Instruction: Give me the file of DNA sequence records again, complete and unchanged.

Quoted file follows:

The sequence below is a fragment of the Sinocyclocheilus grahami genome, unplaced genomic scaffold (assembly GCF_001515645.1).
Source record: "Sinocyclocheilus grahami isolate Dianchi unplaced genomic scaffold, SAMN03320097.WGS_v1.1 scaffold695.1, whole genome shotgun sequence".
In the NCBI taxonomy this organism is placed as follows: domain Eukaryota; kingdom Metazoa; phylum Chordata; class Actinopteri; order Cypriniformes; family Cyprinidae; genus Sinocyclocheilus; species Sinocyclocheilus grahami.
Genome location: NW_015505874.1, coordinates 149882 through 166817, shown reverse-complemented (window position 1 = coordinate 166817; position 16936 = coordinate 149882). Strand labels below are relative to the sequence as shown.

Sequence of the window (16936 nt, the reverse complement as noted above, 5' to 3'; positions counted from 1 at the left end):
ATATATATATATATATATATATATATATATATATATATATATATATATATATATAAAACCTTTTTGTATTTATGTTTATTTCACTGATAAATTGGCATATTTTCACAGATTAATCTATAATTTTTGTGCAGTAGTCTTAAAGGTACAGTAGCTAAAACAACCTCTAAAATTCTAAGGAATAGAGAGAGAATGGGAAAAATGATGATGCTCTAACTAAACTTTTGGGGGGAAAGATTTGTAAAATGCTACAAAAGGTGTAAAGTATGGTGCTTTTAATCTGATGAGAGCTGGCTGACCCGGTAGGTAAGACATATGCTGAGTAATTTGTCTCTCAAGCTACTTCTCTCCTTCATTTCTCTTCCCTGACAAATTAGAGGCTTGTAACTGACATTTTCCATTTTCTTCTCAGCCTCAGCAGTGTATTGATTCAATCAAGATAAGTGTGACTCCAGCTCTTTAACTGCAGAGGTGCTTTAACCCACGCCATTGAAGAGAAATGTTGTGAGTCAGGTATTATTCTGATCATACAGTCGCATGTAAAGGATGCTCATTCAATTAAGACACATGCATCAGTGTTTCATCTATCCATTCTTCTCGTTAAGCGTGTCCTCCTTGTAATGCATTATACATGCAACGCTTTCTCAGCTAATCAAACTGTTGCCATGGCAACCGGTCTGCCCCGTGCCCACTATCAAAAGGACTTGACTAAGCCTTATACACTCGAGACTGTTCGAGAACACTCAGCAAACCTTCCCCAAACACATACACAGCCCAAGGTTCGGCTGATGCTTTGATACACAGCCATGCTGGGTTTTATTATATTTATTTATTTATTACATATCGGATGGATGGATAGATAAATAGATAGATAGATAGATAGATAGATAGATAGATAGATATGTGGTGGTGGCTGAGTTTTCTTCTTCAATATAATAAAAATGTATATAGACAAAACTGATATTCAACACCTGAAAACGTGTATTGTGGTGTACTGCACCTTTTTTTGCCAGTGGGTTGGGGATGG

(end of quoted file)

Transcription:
The sequence below is a fragment of the Sinocyclocheilus grahami genome, unplaced genomic scaffold (assembly GCF_001515645.1).
Source record: "Sinocyclocheilus grahami isolate Dianchi unplaced genomic scaffold, SAMN03320097.WGS_v1.1 scaffold695.1, whole genome shotgun sequence".
In the NCBI taxonomy this organism is placed as follows: domain Eukaryota; kingdom Metazoa; phylum Chordata; class Actinopteri; order Cypriniformes; family Cyprinidae; genus Sinocyclocheilus; species Sinocyclocheilus grahami.
Genome location: NW_015505874.1, coordinates 149882 through 166817, shown reverse-complemented (window position 1 = coordinate 166817; position 16936 = coordinate 149882). Strand labels below are relative to the sequence as shown.

Sequence of the window (16936 nt, the reverse complement as noted above, 5' to 3'; positions counted from 1 at the left end):
ATATATATATATATATATATATATATATATATATATATATATATATATATATATAAAACCTTTTTGTATTTATGTTTATTTCACTGATAAATTGGCATATTTTCACAGATTAATCTATAATTTTTGTGCAGTAGTCTTAAAGGTACAGTAGCTAAAACAACCTCTAAAATTCTAAGGAATAGAGAGAGAATGGGAAAAATGATGATGCTCTAACTAAACTTTTGGGGGGAAAGATTTGTAAAATGCTACAAAAGGTGTAAAGTATGGTGCTTTTAATCTGATGAGAGCTGGCTGACCCGGTAGGTAAGACATATGCTGAGTAATTTGTCTCTCAAGCTACTTCTCTCCTTCATTTCTCTTCCCTGACAAATTAGAGGCTTGTAACTGACATTTTCCATTTTCTTCTCAGCCTCAGCAGTGTATTGATTCAATCAAGATAAGTGTGACTCCAGCTCTTTAACTGCAGAGGTGCTTTAACCCACGCCATTGAAGAGAAATGTTGTGAGTCAGGTATTATTCTGATCATACAGTCGCATGTAAAGGATGCTCATTCAATTAAGACACATGCATCAGTGTTTCATCTATCCATTCTTCTCGTTAAGCGTGTCCTCCTTGTAATGCATTATACATGCAACGCTTTCTCAGCTAATCAAACTGTTGCCATGGCAACCGGTCTGCCCCGTGCCCACTATCAAAAGGACTTGACTAAGCCTTATACACTCGAGACTGTTCGAGAACACTCAGCAAACCTTCCCCAAACACATACACAGCCCAAGGTTCGGCTGATGCTTTGATACACAGCCATGCTGGGTTTTATTATATTTATTTATTTATTACATATCGGATGGATGGATAGATAAATAGATAGATAGATAGATAGATAGATAGATAGATAGATATGTGGTGGTGGCTGAGTTTTCTTCTTCAATATAATAAAAATGTATATAGACAAAACTGATATTCAACACCTGAAAACGTGTATTGTGGTGTACTGCACCTTTTTTTGCCAGTGGGTTGGGGATGG